NSA Snooping on Massive Amounts of Personal Data From Major U.S. Internet Companies
The National Security Agency has obtained direct access to the systems of Google, Facebook, Apple and other US internet giants, according to a top secret document obtained by the Guardian.
The NSA access is part of a previously undisclosed program called PRISM, which allows them to collect material including search history, the content of emails, file transfers and live chats, the document says.
The Guardian has verified the authenticity of the document, a 41-slide Powerpoint presentation - classified as Top Secret with no distribution to foreign allies - which was apparently used to train intelligence operatives on the capabilities of the program. The document claims “collection directly from the servers” of major US service providers.
Although the presentation claims the program is run with the assistance of the companies, all those who responded to a Guardian request for comment on Thursday denied any knowledge of any such program.
In a statement, Google said: “Google cares deeply about the security of our users’ data. We disclose user data to government in accordance with the law, and we review all such requests carefully. From time to time, people allege that we have created a government ‘back door’ into our systems, but Google does not have a ‘back door’ for the government to access private user data.”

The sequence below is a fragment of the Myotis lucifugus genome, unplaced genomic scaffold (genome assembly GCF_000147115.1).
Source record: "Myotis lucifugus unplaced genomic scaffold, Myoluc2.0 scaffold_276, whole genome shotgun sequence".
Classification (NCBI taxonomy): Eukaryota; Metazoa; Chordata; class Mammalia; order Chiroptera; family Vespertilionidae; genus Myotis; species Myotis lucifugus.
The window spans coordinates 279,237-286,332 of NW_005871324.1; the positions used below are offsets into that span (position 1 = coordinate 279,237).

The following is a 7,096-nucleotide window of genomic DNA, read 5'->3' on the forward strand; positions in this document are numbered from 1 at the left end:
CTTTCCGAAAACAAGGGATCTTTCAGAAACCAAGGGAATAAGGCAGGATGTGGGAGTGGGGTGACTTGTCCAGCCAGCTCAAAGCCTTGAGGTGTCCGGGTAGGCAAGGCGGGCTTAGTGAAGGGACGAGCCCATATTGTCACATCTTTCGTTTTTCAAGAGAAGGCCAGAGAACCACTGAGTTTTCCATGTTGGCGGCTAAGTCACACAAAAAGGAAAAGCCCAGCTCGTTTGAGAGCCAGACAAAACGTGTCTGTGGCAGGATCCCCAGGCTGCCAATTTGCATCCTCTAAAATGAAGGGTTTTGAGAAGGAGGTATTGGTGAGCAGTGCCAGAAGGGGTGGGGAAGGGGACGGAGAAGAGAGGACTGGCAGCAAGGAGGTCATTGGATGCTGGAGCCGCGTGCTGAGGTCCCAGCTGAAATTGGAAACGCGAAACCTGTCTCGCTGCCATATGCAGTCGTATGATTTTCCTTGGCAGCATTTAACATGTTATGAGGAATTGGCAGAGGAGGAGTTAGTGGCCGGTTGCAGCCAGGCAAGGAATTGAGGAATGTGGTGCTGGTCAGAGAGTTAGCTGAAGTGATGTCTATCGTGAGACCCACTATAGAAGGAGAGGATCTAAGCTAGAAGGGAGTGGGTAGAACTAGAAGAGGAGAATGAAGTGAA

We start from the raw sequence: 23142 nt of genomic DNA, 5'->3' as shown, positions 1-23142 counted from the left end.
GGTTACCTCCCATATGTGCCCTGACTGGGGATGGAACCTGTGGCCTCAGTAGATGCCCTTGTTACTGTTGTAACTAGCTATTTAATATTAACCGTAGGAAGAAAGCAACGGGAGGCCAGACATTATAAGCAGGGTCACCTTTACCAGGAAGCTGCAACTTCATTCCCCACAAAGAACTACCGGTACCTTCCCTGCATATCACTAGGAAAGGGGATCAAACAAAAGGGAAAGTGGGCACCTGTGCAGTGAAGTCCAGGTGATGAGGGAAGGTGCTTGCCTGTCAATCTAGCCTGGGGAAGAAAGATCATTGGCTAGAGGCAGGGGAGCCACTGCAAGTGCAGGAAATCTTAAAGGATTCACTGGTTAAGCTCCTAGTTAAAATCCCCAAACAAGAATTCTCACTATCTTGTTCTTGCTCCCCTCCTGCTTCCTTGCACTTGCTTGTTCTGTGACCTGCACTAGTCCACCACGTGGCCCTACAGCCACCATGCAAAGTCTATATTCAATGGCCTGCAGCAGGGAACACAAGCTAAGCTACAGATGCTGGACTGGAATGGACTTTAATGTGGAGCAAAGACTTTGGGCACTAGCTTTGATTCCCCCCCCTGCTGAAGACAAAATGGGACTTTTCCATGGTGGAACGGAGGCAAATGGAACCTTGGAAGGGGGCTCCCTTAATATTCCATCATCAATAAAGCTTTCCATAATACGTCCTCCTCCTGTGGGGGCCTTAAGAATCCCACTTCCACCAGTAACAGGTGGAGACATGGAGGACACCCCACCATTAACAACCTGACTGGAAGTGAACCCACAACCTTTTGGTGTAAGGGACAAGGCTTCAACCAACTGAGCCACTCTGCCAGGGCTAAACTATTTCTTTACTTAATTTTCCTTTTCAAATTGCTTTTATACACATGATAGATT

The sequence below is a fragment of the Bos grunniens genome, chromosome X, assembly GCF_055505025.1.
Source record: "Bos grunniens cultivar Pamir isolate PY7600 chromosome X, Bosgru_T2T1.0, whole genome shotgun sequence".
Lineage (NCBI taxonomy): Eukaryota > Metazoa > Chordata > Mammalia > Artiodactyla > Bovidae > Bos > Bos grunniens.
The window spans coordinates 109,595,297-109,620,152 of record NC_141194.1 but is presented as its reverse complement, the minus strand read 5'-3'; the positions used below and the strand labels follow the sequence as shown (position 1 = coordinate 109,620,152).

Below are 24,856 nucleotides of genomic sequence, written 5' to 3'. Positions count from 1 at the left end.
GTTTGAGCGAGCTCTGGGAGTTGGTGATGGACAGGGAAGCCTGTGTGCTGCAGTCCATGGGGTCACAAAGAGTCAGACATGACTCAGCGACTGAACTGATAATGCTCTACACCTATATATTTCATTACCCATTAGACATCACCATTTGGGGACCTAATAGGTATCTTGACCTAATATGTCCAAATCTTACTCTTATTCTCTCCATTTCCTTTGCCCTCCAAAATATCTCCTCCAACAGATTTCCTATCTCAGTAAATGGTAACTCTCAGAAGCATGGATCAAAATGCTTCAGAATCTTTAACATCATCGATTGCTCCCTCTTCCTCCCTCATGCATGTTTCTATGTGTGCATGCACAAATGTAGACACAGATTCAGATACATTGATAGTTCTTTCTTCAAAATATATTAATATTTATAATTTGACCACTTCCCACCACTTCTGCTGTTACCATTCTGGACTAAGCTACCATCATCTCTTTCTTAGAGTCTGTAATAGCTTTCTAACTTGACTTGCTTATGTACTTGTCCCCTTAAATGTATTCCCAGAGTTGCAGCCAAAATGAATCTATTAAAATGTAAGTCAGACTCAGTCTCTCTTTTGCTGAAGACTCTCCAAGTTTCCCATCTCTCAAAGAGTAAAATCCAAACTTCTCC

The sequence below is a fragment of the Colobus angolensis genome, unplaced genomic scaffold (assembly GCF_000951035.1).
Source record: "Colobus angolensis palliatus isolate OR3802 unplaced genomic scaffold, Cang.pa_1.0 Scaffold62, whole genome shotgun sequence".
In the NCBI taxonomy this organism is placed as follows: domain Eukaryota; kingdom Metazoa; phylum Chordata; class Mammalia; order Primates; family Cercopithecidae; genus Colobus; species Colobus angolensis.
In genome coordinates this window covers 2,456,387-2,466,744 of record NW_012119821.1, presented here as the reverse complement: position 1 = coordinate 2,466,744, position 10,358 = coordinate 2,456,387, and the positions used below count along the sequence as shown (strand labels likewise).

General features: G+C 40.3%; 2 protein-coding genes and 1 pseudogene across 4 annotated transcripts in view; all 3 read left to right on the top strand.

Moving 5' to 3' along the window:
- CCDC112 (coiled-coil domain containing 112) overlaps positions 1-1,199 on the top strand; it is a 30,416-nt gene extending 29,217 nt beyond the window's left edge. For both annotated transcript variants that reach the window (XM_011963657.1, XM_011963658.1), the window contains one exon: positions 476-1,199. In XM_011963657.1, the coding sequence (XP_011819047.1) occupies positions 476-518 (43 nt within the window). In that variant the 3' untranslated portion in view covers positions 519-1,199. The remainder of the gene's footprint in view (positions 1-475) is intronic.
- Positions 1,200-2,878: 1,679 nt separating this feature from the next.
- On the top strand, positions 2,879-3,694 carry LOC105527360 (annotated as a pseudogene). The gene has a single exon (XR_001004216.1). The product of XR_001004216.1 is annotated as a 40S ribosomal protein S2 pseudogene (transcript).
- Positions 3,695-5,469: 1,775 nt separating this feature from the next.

The NSA access, enabled by changes to US surveillance law introduced under President Bush and renewed under Obama in December 2012 .
The program facilitates extensive, in-depth surveillance on both live communications and stored information. The law allows for the targeting of any customers of participating firms who live outside the US, or those Americans whose communications include people outside the US.
It also opens the possibility of communications made entirely within the US being collected without warrants.